It's good that you saw it and prepared, things could have been a lot worse. But unfortunately this will make you rerun the scenario over and over again about ways you could have avoided it, but atleast your uninjured and your bike doesnt sound hurt.
  7. Sounds like you were very lucky. There's a saying along the lines of: You start off with a bag full of luck & an empty bag of experience: the trick is to fill one before the other empties.

    It sounds like you were sitting in his blind spot, which is a terrible place to be.

    Along with anticipating others actions on the road, you also need to put yourself in a safe position on the road.

    A good lesson, probably not one you'll forget in a hurry!
  8. Definitely feel as though I could have come away with a quite injured bike other than slight scratches, an not to mention some personal injuries.

    However MV if you re-read original post. I was not in his blind spot UNTIL he decided he would pull out without indicating. I was had noticed him and the slowing car in front far before he pulled out and only once in his blind spot about to pass did he decide to not headcheck and be impatient, pulling out in front to go around the guy in front.
  9. Yeah, you learn to see those coming after you've been riding a while. You'll assume everyone is impatient and will move to avoid delays and get themselves a foot further ahead in traffic. You'll naturally start to buffer and change your position to keep visible.

    Get your bike and yourself the once over and keep riding.
  10. One lesson you might learn is that in that area there is traffic going everywhere with numpties at the wheel. You say you slowed to 5k over - take it slower than that around the city. This is one incident you probably could have prevented.
  11. well....you anticpated correctly, pretty much knew it was going to happen, but still managed NOT to avoid it?...
    You should ask yourself, "why is that"?

    (not having a go at you...I just don't understand why you did'nt avoid the problem when you knew what was coming?)
  12. My apologies, I misread.

    You were in his blind spot when it counted though, by the sounds of it.

    Not having a go at you, but as others have stated, you anticipated the act, you should have had time to avoid.
  13. Stupid double post...
  14. regarding witnesses: This happened at a tram stop, just go back there at the same time the next day, or the next week and ask anyone waiting if they saw it. Bound to be some commuters.
  15. Might be worth practicing not only emergency braking, but emergency braking whilst using the horn at the same time.

    The horn won't work everytime admittedly, but it doesn't hurt to try. At the very least it might draw the attention of other road users and increase the odds of finding a witness.
  16. 5k over? I have been riding 11 years (every day as no car) and where there is heavy traffic I stick to the speed limit or less. Assume you have not been seen each time you pass a car. Out of the hundreds of times I have had close calls, most were avoided because I expected it.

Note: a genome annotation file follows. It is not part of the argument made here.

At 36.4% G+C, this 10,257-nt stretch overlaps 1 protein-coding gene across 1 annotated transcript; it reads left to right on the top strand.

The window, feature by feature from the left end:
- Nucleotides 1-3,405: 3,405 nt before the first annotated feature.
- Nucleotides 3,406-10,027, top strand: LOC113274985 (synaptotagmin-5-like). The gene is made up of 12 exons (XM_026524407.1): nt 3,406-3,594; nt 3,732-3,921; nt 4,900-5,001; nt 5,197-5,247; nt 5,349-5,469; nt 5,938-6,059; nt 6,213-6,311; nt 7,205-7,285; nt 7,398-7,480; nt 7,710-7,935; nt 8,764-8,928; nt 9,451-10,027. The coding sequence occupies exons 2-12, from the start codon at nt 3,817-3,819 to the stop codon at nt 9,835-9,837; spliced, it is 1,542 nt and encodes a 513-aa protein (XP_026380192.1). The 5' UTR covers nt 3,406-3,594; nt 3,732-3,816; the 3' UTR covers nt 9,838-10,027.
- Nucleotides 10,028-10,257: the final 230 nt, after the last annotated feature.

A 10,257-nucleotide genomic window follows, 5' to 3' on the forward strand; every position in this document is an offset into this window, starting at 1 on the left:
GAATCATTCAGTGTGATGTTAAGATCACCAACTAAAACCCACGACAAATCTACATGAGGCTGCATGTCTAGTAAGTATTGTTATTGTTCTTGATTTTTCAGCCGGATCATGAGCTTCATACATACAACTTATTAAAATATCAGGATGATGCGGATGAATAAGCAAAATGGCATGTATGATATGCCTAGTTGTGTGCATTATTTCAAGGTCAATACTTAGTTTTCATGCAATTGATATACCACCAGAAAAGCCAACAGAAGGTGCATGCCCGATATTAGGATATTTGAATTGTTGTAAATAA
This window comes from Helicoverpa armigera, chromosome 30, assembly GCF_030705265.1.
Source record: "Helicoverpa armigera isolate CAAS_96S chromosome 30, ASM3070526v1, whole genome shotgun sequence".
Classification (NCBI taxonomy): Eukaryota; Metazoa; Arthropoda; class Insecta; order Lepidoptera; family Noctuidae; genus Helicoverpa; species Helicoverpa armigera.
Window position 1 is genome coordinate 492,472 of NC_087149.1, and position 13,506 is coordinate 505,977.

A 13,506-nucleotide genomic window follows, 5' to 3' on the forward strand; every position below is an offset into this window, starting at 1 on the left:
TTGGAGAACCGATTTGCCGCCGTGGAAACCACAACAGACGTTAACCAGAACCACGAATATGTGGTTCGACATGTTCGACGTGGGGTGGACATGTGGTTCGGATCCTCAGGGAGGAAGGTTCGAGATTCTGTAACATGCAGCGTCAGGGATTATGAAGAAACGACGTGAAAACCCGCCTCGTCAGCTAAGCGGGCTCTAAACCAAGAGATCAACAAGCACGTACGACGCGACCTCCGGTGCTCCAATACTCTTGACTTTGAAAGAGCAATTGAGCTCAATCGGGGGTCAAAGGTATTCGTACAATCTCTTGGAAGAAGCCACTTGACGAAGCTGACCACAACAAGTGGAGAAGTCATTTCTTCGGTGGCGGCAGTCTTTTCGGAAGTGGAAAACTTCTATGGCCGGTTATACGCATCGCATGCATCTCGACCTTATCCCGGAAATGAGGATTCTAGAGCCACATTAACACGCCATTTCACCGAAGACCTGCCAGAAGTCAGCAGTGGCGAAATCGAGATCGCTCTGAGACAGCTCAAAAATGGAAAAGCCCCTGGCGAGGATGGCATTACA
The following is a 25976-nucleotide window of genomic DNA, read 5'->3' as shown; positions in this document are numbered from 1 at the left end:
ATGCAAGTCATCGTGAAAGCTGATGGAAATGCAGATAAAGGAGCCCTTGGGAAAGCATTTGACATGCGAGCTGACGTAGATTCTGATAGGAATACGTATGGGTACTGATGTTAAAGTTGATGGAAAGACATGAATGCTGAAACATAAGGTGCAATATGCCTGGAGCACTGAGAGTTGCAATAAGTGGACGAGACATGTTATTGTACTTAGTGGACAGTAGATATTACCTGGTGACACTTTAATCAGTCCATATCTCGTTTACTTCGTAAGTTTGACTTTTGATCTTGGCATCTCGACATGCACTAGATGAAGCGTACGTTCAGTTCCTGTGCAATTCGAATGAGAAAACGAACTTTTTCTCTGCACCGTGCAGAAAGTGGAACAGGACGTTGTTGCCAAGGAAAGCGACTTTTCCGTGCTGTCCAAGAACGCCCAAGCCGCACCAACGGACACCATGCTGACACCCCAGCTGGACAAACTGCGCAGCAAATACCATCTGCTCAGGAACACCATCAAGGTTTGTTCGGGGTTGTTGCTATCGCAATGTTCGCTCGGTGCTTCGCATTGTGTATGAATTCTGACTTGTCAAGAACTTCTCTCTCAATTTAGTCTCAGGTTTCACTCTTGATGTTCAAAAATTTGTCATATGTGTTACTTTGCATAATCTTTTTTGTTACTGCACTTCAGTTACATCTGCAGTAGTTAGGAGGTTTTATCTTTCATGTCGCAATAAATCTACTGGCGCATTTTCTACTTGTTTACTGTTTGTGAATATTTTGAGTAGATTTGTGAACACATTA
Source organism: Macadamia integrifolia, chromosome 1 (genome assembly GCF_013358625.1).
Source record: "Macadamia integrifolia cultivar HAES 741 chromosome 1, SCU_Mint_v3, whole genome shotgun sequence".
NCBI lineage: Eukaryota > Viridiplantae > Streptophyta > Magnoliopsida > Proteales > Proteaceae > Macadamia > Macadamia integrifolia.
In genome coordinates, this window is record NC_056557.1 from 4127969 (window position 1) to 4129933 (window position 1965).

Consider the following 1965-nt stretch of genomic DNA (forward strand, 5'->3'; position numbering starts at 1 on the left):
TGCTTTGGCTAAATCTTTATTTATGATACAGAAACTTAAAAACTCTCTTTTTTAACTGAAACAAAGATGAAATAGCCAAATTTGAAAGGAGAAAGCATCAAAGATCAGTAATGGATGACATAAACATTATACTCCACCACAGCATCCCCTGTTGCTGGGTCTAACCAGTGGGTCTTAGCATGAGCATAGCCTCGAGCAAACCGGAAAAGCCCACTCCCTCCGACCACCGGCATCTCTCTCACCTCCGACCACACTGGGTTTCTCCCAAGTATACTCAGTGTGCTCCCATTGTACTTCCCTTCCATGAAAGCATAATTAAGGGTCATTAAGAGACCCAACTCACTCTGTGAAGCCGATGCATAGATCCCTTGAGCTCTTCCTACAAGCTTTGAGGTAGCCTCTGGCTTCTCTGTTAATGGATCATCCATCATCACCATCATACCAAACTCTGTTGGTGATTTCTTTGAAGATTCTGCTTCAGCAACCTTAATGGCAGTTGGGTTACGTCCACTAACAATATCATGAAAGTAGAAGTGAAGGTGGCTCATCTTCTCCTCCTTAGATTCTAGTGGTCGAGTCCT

Most bike accidents are the fault of the rider...... too fast, splitting lanes while cars are moving, and one that has saved me a few times, racing from the lights. These days too many cars go late through red lights. When a light turns green, I do a quick check left and right.

    Anyway, as others above have mentioned, experience helps. But going slow in built up traffic gives you a better chance than speeding. Leave that for back roads!

    Use this as a reminder what can happen when you speed, many don't get a 2nd chance, you, me and many others are lucky to still be here. This close call may actually have saved your life(in the future)!

    Regards and happy riding

  17. I can never understand people who drive in the left lane in the city if they want to go straight at the following intersection. I mean, do people not know why the shit we *have* hook turns!? Ok, you probably don't need to answer that...

    In a situation like that I usually slow right down until there's plenty of space between me and the car in front (and the impending retardation). Or sometimes I'll speed up if it's safe and ride up closer to the car in front - then back off as soon as I'm at the driver's front quarter of the danger car.
  18. Don't think I mentioned the traffic conditions but turning onto La Trobe, it was me, and up ahead was Mr Impatient and the dawdler slow turner in front of him. Other than that as I turned the corner I checked my mirrors and there was one car that followed me about 20 meters back. But beyond exhibition only a few cars at each intersection following the scene site. It's was roughly 10:30am when it happened and not very busy at all.